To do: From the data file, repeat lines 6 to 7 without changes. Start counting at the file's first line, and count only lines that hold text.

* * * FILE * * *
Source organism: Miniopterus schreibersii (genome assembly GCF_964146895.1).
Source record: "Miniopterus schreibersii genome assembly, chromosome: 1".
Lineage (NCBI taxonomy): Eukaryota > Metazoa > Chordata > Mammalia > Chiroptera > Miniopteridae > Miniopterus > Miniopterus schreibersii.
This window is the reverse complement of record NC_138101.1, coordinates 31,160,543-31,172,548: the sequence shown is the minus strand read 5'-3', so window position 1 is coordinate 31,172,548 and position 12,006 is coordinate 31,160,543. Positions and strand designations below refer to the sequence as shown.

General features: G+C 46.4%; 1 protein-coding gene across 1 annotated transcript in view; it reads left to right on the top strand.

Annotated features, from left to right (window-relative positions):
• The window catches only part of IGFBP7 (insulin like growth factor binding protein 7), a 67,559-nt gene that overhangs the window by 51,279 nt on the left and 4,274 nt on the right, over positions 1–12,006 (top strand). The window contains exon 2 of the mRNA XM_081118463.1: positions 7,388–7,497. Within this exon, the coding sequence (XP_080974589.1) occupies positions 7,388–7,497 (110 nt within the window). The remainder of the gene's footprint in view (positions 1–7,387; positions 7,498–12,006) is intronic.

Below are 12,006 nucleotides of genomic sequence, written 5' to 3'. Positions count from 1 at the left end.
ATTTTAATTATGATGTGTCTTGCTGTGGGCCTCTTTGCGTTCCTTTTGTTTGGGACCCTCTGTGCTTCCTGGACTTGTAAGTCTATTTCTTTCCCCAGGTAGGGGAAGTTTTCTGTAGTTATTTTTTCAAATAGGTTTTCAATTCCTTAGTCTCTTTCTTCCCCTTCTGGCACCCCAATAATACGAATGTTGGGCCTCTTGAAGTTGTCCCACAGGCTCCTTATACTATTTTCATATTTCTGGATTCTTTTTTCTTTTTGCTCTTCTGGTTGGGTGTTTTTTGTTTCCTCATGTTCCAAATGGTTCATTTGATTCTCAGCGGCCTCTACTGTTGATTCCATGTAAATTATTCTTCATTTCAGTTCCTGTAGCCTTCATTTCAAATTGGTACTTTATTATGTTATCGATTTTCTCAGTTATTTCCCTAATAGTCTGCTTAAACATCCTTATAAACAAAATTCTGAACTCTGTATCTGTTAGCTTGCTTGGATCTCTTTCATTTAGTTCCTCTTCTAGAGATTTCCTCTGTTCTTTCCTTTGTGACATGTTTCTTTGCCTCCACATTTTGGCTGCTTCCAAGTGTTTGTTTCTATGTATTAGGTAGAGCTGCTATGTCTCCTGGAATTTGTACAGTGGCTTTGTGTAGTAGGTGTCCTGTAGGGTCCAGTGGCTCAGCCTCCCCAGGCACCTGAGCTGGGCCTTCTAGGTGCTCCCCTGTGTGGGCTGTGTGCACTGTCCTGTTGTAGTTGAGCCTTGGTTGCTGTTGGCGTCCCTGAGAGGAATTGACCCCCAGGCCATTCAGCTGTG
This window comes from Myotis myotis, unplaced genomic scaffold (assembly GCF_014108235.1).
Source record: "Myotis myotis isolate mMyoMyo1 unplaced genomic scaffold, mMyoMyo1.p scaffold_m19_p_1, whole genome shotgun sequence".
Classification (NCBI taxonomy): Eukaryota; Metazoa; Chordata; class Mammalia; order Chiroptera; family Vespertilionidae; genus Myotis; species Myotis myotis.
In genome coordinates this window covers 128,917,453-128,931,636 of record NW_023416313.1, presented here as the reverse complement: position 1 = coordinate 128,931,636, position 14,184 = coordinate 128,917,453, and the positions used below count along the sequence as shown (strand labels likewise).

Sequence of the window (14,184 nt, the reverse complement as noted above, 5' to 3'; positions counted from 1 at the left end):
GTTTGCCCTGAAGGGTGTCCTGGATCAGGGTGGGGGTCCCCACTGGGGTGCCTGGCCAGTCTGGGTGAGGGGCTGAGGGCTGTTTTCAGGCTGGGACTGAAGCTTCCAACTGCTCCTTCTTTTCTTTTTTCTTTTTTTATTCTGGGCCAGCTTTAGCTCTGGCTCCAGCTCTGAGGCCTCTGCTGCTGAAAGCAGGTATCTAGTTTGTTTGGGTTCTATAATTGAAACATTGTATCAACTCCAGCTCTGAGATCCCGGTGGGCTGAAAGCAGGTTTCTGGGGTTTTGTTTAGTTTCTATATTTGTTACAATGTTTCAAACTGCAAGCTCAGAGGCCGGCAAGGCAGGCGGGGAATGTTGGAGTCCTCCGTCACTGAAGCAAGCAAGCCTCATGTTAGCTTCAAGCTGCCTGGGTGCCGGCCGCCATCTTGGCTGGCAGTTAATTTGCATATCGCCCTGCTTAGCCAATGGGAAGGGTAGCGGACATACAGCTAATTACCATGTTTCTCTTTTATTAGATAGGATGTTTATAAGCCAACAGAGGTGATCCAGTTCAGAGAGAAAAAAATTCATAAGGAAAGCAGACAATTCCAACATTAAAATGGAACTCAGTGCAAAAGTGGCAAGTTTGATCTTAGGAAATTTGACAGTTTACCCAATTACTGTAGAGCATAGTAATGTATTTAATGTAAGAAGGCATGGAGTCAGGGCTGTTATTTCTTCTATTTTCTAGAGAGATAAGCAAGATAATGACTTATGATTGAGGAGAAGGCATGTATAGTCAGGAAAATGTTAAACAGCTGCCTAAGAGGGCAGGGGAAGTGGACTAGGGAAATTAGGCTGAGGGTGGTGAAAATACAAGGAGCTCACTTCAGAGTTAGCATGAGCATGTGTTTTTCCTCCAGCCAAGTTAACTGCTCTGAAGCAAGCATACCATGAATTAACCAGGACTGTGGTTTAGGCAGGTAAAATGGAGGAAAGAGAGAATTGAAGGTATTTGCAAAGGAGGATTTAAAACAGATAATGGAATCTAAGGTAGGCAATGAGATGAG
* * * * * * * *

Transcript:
Annotated features, from left to right (window-relative positions):
• The window catches only part of IGFBP7 (insulin like growth factor binding protein 7), a 67,559-nt gene that overhangs the window by 51,279 nt on the left and 4,274 nt on the right, over positions 1–12,006 (top strand). The window contains exon 2 of the mRNA XM_081118463.1: positions 7,388–7,497. Within this exon, the coding sequence (XP_080974589.1) occupies positions 7,388–7,497 (110 nt within the window). The remainder of the gene's footprint in view (positions 1–7,387; positions 7,498–12,006) is intronic.